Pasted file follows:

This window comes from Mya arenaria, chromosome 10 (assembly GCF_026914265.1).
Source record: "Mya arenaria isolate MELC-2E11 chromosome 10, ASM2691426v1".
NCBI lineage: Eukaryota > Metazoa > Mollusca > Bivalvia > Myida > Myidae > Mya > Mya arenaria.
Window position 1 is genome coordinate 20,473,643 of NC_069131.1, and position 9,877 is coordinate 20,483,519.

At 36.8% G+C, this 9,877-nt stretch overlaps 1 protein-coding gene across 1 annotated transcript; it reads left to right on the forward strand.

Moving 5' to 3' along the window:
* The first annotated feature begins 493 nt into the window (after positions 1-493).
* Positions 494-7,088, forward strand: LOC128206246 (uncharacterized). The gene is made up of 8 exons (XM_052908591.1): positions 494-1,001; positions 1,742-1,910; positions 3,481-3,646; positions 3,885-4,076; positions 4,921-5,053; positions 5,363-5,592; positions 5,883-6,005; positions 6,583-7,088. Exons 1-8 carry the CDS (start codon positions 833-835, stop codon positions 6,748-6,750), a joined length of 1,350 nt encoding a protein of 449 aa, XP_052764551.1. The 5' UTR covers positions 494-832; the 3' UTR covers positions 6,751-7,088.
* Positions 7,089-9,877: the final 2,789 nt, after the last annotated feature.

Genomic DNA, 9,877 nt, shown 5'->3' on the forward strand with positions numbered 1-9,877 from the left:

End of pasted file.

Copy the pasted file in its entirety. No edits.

This window comes from Mya arenaria, chromosome 10 (assembly GCF_026914265.1).
Source record: "Mya arenaria isolate MELC-2E11 chromosome 10, ASM2691426v1".
NCBI lineage: Eukaryota > Metazoa > Mollusca > Bivalvia > Myida > Myidae > Mya > Mya arenaria.
Window position 1 is genome coordinate 20,473,643 of NC_069131.1, and position 9,877 is coordinate 20,483,519.

At 36.8% G+C, this 9,877-nt stretch overlaps 1 protein-coding gene across 1 annotated transcript; it reads left to right on the forward strand.

Moving 5' to 3' along the window:
* The first annotated feature begins 493 nt into the window (after positions 1-493).
* Positions 494-7,088, forward strand: LOC128206246 (uncharacterized). The gene is made up of 8 exons (XM_052908591.1): positions 494-1,001; positions 1,742-1,910; positions 3,481-3,646; positions 3,885-4,076; positions 4,921-5,053; positions 5,363-5,592; positions 5,883-6,005; positions 6,583-7,088. Exons 1-8 carry the CDS (start codon positions 833-835, stop codon positions 6,748-6,750), a joined length of 1,350 nt encoding a protein of 449 aa, XP_052764551.1. The 5' UTR covers positions 494-832; the 3' UTR covers positions 6,751-7,088.
* Positions 7,089-9,877: the final 2,789 nt, after the last annotated feature.

Genomic DNA, 9,877 nt, shown 5'->3' on the forward strand with positions numbered 1-9,877 from the left: